How new fuel standards will impact California vehicles

Traffic flows near the interchanges that link I-495 and I-270

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The administration's proposal would freeze miles-per-gallon targets in 2020.

California - which is playing a world-leading role in setting aggressive climate goals and building strong coalitions of partners committed to curbing carbon pollution in both the United States and around the globe - will convene the Global Climate Action Summit in San Francisco in September.

Mui assumes that real world driving would result in about 80 percent of the fuel efficiency measured in laboratory testing.

Under restrictions passed by the Obama administration, the fleet-wide fuel economy would have risen gradually to about 47 mpg by 2025. And what the Trump administration is doing in trying to roll those back, it's going to cost hundreds of billions of dollars more at the pump. California received the exemption - the only state to do so - decades ago because it was already developing its own standards when federal rules were being written.

The proposal still needs to go through a public comment period before it can go into effect.

For all the drama surrounding the Trump administration's attempt to undo Obama-era fuel economy requirements, automakers are likely to stick to them until they get some answers. "More realistic standards will promote a healthy economy by bringing newer, safer, cleaner and more fuel-efficient vehicles to US roads", Transportation Secretary Elaine L. Chao said in a statement. Still, hybrid and electric vehicles are a tough sell in the USA now, where combined they make up less than 4 per cent of the market, she said. But as consumers spend more on gas, the costs would start to balloon. The firm projects the policy would cost the US economy $457 billion and cause 13,000 deaths by 2050, as air quality suffers.

"The source of the safety benefits is from getting folks into affordable, more fuel efficient, cleaner safer cars", she told reporters.

What started as a mandate in the mid-1970's to reduce foreign imports of oil morphed into a costly and unworkable environmental regulation thanks to bureaucrats in the previous Administration and in Sacramento.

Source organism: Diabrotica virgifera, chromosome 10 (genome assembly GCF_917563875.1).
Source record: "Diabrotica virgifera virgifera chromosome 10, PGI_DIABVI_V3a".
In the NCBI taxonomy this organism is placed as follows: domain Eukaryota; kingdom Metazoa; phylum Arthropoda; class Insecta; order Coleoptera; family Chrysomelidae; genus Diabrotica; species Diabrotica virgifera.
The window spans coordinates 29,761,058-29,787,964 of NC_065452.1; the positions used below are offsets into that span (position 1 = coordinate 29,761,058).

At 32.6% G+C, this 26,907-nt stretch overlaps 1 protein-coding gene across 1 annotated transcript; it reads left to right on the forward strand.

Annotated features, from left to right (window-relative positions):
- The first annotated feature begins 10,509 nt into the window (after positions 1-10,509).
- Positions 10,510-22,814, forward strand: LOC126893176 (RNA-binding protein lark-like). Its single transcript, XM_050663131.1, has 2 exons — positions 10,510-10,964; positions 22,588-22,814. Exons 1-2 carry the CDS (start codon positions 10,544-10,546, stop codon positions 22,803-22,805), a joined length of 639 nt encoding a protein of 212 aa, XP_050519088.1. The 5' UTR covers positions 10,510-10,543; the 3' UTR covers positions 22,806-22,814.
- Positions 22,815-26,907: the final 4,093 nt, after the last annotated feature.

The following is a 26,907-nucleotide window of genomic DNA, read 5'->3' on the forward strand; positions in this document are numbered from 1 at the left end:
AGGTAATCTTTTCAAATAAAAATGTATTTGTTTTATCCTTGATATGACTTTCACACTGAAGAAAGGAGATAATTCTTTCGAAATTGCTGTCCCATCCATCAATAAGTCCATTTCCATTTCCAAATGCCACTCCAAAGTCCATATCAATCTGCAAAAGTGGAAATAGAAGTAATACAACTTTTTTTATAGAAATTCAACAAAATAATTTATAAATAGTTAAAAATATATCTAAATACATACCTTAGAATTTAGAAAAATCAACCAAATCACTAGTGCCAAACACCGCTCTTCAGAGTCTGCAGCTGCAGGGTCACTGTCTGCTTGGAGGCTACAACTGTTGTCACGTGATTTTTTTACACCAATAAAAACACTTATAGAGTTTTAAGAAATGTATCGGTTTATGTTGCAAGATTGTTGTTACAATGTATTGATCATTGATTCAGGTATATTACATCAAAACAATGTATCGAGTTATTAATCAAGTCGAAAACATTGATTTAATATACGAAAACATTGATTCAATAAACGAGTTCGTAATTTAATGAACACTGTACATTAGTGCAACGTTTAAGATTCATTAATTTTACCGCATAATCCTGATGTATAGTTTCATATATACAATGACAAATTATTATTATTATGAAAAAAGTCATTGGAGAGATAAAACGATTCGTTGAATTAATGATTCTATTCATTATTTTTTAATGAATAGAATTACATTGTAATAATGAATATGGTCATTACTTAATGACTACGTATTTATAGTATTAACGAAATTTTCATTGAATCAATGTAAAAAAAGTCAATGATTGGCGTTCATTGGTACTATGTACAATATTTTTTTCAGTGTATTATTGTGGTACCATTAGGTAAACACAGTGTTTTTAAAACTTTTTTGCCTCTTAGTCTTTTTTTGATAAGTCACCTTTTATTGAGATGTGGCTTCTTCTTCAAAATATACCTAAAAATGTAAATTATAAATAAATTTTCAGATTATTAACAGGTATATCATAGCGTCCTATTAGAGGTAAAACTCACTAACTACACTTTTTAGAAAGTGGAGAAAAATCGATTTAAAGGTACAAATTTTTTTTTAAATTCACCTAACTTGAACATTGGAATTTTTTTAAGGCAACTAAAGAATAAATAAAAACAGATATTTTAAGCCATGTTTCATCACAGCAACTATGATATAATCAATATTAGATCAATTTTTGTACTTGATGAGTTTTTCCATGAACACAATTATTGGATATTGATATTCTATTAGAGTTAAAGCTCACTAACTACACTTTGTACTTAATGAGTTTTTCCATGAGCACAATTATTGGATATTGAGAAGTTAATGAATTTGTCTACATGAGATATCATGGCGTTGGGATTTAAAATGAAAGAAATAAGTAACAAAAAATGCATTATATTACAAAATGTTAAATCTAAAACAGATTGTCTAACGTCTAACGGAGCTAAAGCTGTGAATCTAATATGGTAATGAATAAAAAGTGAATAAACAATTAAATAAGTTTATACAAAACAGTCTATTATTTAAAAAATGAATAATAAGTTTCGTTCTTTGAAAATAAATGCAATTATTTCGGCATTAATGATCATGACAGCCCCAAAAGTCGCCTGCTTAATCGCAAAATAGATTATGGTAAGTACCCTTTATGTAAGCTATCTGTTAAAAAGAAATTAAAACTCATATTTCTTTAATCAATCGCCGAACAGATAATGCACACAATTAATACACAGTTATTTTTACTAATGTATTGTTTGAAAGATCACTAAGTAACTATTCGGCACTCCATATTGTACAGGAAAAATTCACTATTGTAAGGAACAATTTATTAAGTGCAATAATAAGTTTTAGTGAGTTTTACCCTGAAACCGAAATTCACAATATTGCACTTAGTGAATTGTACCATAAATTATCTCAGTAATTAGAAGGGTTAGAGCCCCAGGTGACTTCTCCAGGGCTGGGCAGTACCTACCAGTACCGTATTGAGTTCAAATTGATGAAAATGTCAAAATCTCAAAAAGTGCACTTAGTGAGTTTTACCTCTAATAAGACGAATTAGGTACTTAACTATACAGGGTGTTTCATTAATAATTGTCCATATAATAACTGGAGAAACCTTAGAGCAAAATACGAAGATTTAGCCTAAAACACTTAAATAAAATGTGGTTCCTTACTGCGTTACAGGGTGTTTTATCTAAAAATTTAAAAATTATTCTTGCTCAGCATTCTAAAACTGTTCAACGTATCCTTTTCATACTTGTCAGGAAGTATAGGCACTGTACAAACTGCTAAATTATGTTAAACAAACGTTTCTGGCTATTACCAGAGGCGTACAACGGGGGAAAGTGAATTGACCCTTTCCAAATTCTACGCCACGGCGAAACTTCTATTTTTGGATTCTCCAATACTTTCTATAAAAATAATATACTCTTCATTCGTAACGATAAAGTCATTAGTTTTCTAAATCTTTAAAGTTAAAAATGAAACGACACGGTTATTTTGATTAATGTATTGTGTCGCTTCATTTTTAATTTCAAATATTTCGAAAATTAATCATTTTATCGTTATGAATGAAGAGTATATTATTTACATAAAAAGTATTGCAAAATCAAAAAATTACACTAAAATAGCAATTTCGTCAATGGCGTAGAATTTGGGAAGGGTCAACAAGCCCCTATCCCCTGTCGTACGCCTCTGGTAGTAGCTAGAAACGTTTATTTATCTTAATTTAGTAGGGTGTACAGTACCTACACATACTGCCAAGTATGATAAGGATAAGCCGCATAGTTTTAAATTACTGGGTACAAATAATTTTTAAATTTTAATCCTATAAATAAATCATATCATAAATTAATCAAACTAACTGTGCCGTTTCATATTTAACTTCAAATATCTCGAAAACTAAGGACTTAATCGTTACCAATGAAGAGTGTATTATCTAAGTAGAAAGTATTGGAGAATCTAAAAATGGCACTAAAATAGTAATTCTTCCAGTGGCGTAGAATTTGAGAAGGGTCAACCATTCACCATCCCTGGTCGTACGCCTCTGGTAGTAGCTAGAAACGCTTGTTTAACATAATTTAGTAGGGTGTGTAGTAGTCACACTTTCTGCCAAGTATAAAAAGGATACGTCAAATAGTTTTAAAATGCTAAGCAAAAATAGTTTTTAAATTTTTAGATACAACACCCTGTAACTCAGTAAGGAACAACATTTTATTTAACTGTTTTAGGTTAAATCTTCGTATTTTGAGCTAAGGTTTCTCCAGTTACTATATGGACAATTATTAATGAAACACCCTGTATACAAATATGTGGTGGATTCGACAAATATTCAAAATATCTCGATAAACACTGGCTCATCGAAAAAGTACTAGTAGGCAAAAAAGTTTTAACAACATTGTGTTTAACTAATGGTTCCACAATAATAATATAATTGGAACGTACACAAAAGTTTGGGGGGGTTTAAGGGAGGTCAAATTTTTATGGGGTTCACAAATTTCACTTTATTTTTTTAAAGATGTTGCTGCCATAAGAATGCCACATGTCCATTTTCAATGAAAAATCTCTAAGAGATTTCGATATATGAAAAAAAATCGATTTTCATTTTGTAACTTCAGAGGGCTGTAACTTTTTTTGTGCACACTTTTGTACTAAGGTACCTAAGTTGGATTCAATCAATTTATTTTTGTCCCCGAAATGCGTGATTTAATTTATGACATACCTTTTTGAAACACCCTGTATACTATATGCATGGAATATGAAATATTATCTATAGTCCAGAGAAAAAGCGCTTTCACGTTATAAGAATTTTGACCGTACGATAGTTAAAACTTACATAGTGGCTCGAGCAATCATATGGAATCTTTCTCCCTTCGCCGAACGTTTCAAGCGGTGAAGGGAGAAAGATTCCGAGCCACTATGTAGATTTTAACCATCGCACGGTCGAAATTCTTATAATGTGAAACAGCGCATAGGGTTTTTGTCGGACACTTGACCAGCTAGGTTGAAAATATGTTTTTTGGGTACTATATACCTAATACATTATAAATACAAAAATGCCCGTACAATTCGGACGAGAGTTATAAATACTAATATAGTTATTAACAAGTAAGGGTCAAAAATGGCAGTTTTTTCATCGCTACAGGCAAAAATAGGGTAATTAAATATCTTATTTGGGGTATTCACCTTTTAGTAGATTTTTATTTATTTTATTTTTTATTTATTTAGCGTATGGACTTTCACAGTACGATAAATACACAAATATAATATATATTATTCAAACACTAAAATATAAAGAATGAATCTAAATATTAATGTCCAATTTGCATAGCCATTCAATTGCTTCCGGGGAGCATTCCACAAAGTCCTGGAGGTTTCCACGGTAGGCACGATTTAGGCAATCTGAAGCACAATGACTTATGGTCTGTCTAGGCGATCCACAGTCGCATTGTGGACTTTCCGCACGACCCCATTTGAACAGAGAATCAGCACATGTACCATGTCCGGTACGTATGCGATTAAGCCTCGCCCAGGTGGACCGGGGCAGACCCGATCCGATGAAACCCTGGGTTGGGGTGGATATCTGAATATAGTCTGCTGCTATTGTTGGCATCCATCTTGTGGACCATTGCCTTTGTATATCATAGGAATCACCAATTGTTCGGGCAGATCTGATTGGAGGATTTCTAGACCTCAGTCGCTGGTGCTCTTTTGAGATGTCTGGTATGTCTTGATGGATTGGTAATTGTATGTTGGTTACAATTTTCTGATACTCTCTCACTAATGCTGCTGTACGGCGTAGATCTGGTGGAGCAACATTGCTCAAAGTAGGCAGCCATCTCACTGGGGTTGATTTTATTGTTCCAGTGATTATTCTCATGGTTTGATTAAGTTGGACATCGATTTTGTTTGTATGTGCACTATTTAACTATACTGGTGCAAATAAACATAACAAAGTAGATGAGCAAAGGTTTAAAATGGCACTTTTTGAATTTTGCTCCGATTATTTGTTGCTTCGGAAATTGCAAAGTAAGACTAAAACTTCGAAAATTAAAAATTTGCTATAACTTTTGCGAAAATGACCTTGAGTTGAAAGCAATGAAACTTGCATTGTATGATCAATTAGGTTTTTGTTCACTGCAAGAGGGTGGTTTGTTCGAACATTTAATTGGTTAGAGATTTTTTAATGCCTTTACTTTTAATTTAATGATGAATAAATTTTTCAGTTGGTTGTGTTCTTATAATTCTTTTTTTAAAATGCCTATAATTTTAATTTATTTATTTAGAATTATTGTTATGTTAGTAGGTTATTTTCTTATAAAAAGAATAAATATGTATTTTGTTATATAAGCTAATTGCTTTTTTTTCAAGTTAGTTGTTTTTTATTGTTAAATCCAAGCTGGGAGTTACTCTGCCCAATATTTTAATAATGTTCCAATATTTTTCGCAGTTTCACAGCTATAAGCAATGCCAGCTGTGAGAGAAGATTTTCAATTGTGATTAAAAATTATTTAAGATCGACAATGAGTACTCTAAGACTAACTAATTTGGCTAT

Two former EPA mileage officials said the administration's proposal departed from years of findings on fuel efficiency, vehicle safety, exhaust emissions and costs.

"The fleet of new vehicles today is the most fuel efficient ever, and they have gotten safer every year", said Luke Tonachel, director of clean vehicles and fuels at the Natural Resources Defense Council. "They have failed before".

"The National Auto Dealers Association estimates the federal standards demanded by California will add $3,000 to the cost of new motor vehicles by 2025, potentially pricing millions of low-income households out of the market for new cars", Marlo Lewis, a senior fellow at the Competitive Enterprise Institute (CEI), said in astatement. "But if not, I'd remind them that California has won this battle before".

Those negotiations have gone nowhere.

The lawsuit filed in May in the U.S. Circuit Court of Appeals for the District of Columbia alleged the plan to dump the mileage standards violated the federal Clean Air Act and didn't follow the agency's own regulations.

©2018 Los Angeles Times, Distributed by Tribune Content Agency, LLC.

Automakers have said they want improved efficiency but also want standards that account for the massive shift from cars to trucks and SUVs. And when they fail they are prohibitively expensive to fix and often require someone akin to a rocket scientist to troubleshoot. California accepted those standards.

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